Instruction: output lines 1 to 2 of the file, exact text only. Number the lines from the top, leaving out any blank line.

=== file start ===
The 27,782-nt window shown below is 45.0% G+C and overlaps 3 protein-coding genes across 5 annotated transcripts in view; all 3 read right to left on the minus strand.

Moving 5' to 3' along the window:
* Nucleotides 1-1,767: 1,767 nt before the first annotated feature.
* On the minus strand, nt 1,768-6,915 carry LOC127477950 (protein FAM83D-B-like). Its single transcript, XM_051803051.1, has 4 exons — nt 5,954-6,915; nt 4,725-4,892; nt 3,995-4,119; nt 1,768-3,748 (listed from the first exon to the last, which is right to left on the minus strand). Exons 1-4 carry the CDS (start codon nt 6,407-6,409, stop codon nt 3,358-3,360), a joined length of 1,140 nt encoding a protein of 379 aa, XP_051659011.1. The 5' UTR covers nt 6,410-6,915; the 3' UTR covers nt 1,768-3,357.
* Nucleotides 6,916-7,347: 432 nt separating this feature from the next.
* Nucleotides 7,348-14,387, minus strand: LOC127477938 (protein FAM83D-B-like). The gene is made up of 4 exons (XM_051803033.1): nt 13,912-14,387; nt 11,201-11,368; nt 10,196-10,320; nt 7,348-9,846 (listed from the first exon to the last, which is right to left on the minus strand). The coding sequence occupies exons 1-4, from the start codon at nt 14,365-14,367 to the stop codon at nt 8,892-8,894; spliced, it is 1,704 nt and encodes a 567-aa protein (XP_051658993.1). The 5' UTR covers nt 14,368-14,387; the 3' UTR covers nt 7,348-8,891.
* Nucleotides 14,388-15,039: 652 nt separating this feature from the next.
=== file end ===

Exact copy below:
The 27,782-nt window shown below is 45.0% G+C and overlaps 3 protein-coding genes across 5 annotated transcripts in view; all 3 read right to left on the minus strand.

Moving 5' to 3' along the window: